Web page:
PG Cooper: Argo Review

Posted: October 14, 2012 by Daniel Simpson (PG Cooper) in PG Cooper's Movie Reviews

Release date: October 12th, 2012

Running time: 2 hours

Written by: Chris Terrio

Based on: The Master of Disguise by Antonio J. Mendez and The Great Escape by Joshuah Bearman

Directed by: Ben Affleck

Starring: Ben Affleck, Bryan Cranston, and Alan Arkin

In the past few years, Ben Affleck has established himself as one of the most promising American filmmakers after making quality films like Gone Baby Gone and The Town. These movies have received love from both critics and audiences. I’ve been a huge fan and supporter of Ben Affleck’s directorial career and thus was highly anticipating Argo. Argo is Affleck’s first film not based around Boston criminals and in leaving his comfort zone Affleck has confirmed my belief in his talent.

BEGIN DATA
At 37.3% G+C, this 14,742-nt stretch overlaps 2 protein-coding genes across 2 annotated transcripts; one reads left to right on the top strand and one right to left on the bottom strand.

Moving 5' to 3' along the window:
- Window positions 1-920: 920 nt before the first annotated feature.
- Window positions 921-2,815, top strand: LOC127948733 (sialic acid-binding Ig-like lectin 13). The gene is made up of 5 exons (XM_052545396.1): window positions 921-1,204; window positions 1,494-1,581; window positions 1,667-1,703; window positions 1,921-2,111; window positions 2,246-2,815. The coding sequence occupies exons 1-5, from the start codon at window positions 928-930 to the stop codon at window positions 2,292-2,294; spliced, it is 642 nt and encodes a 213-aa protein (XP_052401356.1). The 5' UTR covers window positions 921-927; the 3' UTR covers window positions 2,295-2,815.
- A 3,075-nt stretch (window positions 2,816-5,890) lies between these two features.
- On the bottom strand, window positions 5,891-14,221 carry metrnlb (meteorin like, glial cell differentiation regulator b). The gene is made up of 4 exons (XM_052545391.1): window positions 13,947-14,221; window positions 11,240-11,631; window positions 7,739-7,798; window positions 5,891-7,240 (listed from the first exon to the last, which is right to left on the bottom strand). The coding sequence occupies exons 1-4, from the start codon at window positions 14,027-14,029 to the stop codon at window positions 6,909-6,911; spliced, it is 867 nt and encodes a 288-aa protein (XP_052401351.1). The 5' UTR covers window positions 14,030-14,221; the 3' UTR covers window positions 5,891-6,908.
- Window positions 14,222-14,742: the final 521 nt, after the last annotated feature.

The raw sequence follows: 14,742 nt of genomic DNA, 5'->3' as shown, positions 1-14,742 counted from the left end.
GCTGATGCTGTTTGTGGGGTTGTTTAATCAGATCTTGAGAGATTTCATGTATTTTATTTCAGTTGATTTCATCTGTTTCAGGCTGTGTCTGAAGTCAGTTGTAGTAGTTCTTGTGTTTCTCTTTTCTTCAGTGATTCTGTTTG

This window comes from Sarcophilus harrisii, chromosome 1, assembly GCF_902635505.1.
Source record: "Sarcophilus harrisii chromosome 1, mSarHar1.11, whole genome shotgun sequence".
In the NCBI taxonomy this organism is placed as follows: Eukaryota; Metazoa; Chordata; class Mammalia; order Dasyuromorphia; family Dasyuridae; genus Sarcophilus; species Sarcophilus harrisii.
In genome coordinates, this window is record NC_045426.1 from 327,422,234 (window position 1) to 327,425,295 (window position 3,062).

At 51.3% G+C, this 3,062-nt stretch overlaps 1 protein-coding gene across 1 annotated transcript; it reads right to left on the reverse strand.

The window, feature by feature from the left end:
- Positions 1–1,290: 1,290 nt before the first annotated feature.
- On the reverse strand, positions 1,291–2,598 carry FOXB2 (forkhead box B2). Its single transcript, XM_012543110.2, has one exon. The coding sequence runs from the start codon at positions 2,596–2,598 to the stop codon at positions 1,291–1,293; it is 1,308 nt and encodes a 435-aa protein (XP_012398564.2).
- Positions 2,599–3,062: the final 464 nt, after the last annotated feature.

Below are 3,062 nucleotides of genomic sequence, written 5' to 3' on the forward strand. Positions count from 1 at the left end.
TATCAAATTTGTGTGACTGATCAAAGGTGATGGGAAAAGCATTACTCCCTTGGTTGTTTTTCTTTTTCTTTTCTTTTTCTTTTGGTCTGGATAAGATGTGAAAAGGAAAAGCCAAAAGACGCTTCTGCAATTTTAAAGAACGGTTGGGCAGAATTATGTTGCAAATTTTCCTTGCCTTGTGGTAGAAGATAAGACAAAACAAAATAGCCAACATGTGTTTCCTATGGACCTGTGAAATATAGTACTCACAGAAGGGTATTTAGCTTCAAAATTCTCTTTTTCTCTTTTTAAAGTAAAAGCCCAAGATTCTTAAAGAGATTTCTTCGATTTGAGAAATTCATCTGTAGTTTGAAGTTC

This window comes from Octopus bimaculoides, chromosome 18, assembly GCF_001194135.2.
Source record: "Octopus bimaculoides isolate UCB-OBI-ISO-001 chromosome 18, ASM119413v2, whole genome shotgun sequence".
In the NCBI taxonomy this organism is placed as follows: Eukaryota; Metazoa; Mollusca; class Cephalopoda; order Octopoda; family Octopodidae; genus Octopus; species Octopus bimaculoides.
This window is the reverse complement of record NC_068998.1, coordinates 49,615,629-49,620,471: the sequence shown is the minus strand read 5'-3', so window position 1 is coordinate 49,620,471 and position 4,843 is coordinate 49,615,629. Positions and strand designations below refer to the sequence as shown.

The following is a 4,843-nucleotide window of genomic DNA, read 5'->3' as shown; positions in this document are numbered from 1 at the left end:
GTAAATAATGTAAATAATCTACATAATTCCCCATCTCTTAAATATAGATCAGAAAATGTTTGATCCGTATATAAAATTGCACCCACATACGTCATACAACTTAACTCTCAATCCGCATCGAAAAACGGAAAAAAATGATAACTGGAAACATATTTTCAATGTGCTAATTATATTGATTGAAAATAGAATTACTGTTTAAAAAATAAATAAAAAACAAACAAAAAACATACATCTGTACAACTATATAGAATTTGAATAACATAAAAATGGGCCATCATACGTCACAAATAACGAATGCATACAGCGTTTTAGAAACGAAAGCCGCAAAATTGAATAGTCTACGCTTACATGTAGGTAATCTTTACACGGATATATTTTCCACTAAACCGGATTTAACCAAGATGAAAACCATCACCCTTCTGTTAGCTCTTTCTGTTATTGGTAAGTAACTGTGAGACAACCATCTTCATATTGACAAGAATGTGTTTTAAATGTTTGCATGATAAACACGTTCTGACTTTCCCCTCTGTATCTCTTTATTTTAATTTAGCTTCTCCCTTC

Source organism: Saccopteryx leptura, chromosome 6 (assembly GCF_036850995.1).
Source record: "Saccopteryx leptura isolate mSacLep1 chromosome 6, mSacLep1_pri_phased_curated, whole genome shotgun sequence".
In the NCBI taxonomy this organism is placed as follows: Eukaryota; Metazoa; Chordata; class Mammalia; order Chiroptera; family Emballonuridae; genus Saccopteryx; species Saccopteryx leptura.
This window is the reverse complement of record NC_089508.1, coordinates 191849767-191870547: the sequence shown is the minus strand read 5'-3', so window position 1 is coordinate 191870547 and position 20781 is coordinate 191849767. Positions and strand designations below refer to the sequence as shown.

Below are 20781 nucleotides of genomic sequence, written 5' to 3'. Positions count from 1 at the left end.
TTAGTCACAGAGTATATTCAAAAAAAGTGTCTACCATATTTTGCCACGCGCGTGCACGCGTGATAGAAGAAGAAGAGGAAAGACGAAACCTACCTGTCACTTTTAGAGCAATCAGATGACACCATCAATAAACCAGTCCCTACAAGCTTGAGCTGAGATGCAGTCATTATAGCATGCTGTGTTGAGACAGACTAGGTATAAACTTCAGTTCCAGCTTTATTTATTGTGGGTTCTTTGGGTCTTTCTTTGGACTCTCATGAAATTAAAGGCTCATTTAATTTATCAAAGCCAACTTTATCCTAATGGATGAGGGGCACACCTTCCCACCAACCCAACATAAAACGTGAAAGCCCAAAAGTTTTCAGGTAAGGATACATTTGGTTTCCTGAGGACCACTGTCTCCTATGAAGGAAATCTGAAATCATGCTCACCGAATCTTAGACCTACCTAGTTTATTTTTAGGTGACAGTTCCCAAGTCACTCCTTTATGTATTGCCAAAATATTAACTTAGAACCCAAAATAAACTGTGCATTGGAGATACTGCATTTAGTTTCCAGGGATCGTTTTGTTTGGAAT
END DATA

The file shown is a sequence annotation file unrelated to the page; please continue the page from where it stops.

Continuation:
Based on a true story, Argo takes place in 1979 during the Iranian revolution. The U.S. embassy in Tehran is stormed by Islamic militants who hold the Americans inside hostage. Six manage to escape and find refuge in the Canadian embassy near by.  Fearing the six will eventually be captured and killed, the CIA hatches a plan to get them out of Iran. They turn to Tony Mendez (Ben Affleck), a man who specializes in extracting people. Mendez decides to infiltrate the country under the guise that he and the six are a Canadian film crew scouting locations for a science fiction film called “Argo”.

With Argo, Ben Affleck has shown a considerable amount of growth as a filmmaker. Moving out of the streets of Boston, Argo is an international tale with a much wider scope. Instead of looking at street crime, Affleck looks at international politics and the theme of cyclical violence between groups. A good comparison could be made to Steven Spielberg’s 2005 film Munich. Though Argo isn’t as politically charged as that film, both deal with violence between two different groups without actually condemning either side. Affleck and screenwriter Chris Terrio do an excellent job addressing these themes and ideas without feeling too preachy.